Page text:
OP-ED: Montpelier’s Transportation Future

by Dan Jones

What is the best use of our downtown? Is it found in that reality you can see in the red map showing the current commitment of our open space to warehousing commuter cars all day and then lying empty at night? Or could it be in the image of the winning entry to the recent Sustainable Montpelier Design Competition, where we see dense downtown housing along with riverfront parks and new commercial spaces?

For most people this second vision is certainly desirable, but also abstract. Of course it would be nice to have a more lively, dense, and sustainable downtown, but, right now, that vision simply isn’t possible.  Our whole transportation system is built around the personal car, and there are few, if any, realistic alternatives. So, even if we might want people downtown to live, work, and shop, right now there simply needs to be all those parking lots. End of story.

Maybe, instead, we need to start rewriting that story’s ending. We know global warming is happening faster as the carbon cost of our transportation system grows. We need to address the cost of the car on all our lives sooner than later. And we can do it, if we get together and start creating the transportation options needed for a more secure and sustainable future.

Right now, we basically have one transportation option: the personal car, and maybe the local bus service provided by Green Mountain Transit.  There are a couple of cabs and rumors of an Uber driver, but he gets up late. Other than the very popular LINK Express to Burlington, most of the other options are not considered desirable or affordable. The current choices are also revenue sinks, that is, all cost while providing no tax benefit to the city. Since that is the picture in people’s minds about alternative transport, the prevailing belief is that there will be no demand for any kind of new services.

Let’s change the conversation. What if we could agree to work together to make new parts of the local system that would be more convenient and desirable?

Right now the Sustainable Montpelier Coalition (SMC) is organizing an effort to explore attractive alternatives that could be developed more rapidly than the plodding pace offered by government services.  Government can adequately maintain the commons but is stretched to innovate or develop.  That is the role was once delegated to business entrepreneurs.  However, our non-governmental entity, the SMC, intends to be the social entrepreneur and help catalyze new services and developments. The SMC understands the need for new forms of finance, sustainability, and security that need to be embedded in any effort that is going to weather the coming climate and economic storms.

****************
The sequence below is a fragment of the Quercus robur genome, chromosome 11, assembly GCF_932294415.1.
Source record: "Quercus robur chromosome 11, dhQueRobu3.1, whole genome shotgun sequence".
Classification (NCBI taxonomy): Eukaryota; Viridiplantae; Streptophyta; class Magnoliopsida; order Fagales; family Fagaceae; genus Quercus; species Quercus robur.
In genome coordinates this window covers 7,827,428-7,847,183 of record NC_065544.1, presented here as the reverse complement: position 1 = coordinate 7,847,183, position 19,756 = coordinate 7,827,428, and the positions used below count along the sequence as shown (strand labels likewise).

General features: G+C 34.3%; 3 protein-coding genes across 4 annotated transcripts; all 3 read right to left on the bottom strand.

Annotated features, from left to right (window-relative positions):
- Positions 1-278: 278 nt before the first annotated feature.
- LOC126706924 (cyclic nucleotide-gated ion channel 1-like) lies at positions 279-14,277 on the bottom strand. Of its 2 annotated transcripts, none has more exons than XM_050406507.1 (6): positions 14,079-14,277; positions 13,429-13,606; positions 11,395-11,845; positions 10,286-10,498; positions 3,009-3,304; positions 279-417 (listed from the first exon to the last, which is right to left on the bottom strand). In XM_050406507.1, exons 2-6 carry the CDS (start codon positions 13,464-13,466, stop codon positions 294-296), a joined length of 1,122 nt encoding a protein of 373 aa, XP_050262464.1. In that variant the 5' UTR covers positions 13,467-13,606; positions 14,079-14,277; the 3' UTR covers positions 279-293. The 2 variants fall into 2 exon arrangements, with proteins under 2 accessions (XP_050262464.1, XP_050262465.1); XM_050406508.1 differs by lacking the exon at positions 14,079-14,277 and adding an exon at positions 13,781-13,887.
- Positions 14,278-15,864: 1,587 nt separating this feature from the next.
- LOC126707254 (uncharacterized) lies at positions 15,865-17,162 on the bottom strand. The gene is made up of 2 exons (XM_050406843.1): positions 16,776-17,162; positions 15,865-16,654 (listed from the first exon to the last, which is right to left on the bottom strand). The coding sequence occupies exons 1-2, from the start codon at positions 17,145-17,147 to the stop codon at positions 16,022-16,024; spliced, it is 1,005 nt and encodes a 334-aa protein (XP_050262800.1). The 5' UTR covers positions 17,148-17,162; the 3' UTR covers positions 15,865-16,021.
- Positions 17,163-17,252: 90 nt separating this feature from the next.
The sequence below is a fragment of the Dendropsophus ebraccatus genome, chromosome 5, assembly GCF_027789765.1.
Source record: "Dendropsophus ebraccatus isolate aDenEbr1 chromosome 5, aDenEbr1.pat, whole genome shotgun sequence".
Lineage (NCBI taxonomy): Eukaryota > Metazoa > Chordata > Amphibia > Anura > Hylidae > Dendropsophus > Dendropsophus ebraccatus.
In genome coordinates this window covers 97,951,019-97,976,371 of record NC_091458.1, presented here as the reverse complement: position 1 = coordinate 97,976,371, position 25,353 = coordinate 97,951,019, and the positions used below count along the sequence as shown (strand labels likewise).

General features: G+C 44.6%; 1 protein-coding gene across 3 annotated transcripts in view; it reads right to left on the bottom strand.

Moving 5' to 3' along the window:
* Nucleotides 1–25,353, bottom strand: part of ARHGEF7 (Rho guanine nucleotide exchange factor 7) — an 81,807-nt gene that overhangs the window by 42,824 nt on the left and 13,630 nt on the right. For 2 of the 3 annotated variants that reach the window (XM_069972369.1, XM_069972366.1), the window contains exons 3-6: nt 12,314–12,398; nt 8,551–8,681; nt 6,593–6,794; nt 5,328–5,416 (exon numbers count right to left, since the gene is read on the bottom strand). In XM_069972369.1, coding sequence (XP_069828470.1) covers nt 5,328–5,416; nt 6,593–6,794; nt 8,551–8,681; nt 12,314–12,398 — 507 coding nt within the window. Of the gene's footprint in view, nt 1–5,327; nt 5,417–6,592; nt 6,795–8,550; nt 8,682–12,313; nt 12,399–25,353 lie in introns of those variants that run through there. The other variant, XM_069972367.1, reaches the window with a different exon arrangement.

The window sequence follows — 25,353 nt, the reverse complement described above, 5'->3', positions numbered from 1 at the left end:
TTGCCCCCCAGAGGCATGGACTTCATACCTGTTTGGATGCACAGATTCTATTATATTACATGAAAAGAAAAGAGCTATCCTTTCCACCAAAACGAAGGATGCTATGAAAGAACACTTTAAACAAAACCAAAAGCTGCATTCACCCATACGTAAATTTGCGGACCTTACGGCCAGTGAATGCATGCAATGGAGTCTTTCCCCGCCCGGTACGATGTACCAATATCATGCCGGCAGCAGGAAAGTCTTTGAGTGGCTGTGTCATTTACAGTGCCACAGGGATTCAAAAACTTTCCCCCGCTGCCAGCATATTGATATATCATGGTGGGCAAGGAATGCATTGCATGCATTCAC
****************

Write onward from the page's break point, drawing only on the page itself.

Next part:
We envision at least two kinds of transportation options that could provide the conveniences we hope for at a price that is substantially lower than the $9,000 per year the American Automobile Association says that it takes to keep a car on the road in Vermont,  One concept is called “micro-transit,” and it operates on an Uber-type system that provides shared local rides to work and all the stuff you do in town every day.  This service would eventually be provided with electric microbuses. Such services already exists in other place, so should we want to see it developed here, we will only have to figure out how to finance and operate it locally.

Another obvious choice is the train. We all know there is a train track through the middle of town, and occasionally we are stalled in front of Shaw’s supermarket waiting for the passage of a granite train. On that track, however, we could imagine a well-run commuter train between Barre, Berlin, and Montpelier. The city is hoping for a planning grant for such a service but in a 10-year time horizon. We should be looking at a much faster commitment.

An interim development that can help move the transition along is the creation of satellite parking lots on the periphery of the city served by a GMT shuttle. There are a lot of built-in problems with the amount of time people will wait for a shuttle, but at least something is starting.

Next month we will be convening our next transportation round table to help get things moving on the real alternatives in a time frame that can make a difference to our near-term sustainability. If we can make this work, we can start building a much closer future where those downtown parking craters are no longer needed because our smart citizens are discovering more efficient and cheaper ways of getting around.

Dan Jones is executive director of the Sustainable Montpelier Coalition.

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